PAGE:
On Church and State: the case of Mark Adams.

The Anglican Church is the established religion in the UK, meaning that it is the official religion of the country. Formed by Henry VIII’s break with the Catholic church in 1531, it has long been known as “the establishment at prayer.” In New York City, Trinity Wall Street is the Episcopal church on Wall Street, part of the Anglican Church. For nine months it has tried to pretend that it supports Occupy Wall Street, without ever doing too much to alienate Wall Street. Now it’s clear that Trinity is truly Anglican, siding with state over populace.

For the charges it has leveled against OWS activists have lead to eight convictions, including that of retired Bishop George Packard. Shockingly, OWS stalwart Mark Adams has been sentenced to 45 days in jail on Rikers Island. His offense? Gaining access to a patch of open land, known as Duarte Square on December 17, 2011, which is owned by Trinity Wall St based on a 1705 land deed. Because he allegedly used cutters on the fence, Mark was charged with possessing burglary tools. So keen was the judge to endorse this concept that he sentenced Adams to 15 days more than the prosecution asked for.

Mark is a non-violence activist and  person of color, who is homeless by choice as a form of protest. As a result he has a long black beard, like many a Brooklynite, but which may have activated the anti-Islam reflex in downtown Manhattan. In short, he makes the perfect target for punitive action in Bloombergistan.

Trinity is no ordinary church. It is a major landowner managing 6 million square feet of real estate in Hudson Square and distributes millions in philanthropic grants to nonprofits around the world. However, since the Reverend James Cooper has been in charge, the church has moved away from helping the poor, closing its homeless drop-in center in 2009, and towards a twee PBS view of the church. One indication of the change is that Trinity overspent its music program by $800,000 while donating only $2.7 million to international philanthropy.

Cooper has taken good care of himself, however, making:

demands for a $5.5 million SoHo townhouse, an allowance for his Florida condo, trips around the world including an African safari and a fat salary.

To be precise, Cooper gets a $1.3 million compensation package, including a salary of $346,391 and deferred compensation of $507,940, plus over $115,000 a year “housing allowance” to cover his other place in Florida.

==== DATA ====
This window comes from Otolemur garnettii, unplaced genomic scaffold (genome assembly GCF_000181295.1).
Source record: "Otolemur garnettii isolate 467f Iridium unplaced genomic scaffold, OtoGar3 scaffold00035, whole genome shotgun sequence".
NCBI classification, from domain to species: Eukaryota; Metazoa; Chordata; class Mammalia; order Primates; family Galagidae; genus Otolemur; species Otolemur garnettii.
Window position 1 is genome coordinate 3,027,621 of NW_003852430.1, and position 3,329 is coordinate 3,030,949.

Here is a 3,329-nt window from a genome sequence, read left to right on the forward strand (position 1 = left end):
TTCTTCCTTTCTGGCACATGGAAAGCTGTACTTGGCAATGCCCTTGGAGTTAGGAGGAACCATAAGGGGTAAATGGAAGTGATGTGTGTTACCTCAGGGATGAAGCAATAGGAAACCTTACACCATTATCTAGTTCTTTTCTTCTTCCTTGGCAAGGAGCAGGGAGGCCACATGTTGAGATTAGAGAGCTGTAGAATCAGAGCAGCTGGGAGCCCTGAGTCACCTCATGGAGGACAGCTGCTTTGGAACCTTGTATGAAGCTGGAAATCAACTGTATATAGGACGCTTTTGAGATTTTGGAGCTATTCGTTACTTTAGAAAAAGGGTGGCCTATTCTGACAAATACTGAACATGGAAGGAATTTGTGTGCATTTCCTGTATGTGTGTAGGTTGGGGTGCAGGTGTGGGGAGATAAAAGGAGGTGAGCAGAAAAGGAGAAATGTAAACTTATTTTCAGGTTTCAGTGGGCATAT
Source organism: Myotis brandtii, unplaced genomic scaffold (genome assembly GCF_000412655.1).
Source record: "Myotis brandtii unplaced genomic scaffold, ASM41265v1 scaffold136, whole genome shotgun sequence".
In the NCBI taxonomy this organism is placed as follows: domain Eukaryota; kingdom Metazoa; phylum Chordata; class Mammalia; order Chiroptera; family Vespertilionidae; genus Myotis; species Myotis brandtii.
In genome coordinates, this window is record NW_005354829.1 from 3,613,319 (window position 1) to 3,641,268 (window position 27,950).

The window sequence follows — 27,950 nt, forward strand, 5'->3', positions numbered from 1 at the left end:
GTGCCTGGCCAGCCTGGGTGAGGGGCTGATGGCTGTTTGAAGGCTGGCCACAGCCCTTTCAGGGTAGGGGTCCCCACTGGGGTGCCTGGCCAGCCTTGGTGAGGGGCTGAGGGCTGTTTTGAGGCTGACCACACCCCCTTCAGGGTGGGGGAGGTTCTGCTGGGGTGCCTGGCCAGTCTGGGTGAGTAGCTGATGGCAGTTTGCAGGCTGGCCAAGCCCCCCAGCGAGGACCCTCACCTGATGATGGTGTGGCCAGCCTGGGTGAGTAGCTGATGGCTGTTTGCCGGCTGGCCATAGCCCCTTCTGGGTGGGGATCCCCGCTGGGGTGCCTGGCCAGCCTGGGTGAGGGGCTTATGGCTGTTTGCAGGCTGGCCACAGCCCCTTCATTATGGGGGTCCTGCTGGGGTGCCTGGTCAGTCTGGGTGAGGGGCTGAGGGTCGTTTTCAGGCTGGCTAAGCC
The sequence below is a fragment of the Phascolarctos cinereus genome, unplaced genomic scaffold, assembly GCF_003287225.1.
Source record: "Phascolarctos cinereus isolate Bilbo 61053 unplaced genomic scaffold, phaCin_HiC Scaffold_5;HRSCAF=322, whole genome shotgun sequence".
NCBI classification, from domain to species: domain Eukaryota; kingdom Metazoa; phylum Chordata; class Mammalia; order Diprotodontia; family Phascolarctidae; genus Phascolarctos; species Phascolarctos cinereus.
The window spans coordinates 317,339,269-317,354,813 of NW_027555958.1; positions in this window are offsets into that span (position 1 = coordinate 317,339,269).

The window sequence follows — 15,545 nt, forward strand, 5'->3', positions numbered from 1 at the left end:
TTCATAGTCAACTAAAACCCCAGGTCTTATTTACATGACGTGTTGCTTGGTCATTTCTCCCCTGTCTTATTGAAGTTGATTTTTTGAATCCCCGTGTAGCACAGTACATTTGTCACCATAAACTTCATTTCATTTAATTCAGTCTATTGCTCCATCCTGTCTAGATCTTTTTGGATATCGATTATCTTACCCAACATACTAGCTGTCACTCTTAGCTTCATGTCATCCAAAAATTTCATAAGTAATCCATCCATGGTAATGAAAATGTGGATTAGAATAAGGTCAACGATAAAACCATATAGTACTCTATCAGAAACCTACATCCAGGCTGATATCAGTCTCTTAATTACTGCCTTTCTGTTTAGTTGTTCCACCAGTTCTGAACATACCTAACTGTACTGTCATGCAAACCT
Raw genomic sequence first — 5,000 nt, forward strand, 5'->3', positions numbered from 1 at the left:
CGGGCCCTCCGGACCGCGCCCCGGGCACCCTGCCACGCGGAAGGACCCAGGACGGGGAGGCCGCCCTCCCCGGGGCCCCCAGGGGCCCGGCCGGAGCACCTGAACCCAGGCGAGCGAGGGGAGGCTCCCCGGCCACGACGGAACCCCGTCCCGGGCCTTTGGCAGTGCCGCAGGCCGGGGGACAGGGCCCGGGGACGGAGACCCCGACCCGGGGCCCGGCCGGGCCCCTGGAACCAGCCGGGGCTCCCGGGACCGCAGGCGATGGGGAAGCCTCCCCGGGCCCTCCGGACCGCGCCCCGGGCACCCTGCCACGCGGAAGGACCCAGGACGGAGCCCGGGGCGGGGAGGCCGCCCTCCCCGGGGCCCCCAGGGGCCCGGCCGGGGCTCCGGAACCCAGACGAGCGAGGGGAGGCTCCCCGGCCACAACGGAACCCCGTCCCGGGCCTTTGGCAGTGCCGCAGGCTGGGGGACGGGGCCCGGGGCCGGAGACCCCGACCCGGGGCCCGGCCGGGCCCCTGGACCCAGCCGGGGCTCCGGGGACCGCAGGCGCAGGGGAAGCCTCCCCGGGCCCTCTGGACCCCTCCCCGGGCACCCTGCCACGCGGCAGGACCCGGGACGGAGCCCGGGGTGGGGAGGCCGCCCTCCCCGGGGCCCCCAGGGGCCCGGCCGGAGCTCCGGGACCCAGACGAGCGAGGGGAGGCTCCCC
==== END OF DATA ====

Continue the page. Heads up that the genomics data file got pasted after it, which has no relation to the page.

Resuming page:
Half the church’s board of directors has resigned in the past six months in disgust at a variety of policies implemented by Cooper, such as:

lavishly overspending church funds on Bach concerts and other events, and planning an opulent overhaul of the church’s office space at 68-74 Trinity Place rather than focusing on his ministry and helping the poor.

In light of all this, it comes as no surprise to read Cooper opine in relation to the convictions:

While we are sympathetic to many of the OWS protestors’ stated goals, we do not support the seizure of private property.

Seizure? Adams, Packard and the others simply climbed the fence to walk onto land marked with a sign saying “open to the public.”

If Adams and others hoped to start a new encampment there, it would be consistent with the “stated goals” of OWS to do so. It says, “Occupy Wall Street,” not “write a genteel letter to the editor about Wall Street.” But Trinity had only wanted to gain the veneer of progressive activism, not back it up with actions and Cooper has now remade the church in Wall Street’s image.

Alas, poor Occupy. The state is against it, the church is now against it. Some local press have wasted no time with the usual “Occupy is over” pieces. Someone forgot to tell OWS. A 45 day vigil began today outside Trinity. Bishop Packer was there.

There was music.

Because Occupy is not about church or state. It’s about mutual aid, about a different way of being there for each other. It doesn’t win or lose.

via nicholasmirzoeff.com

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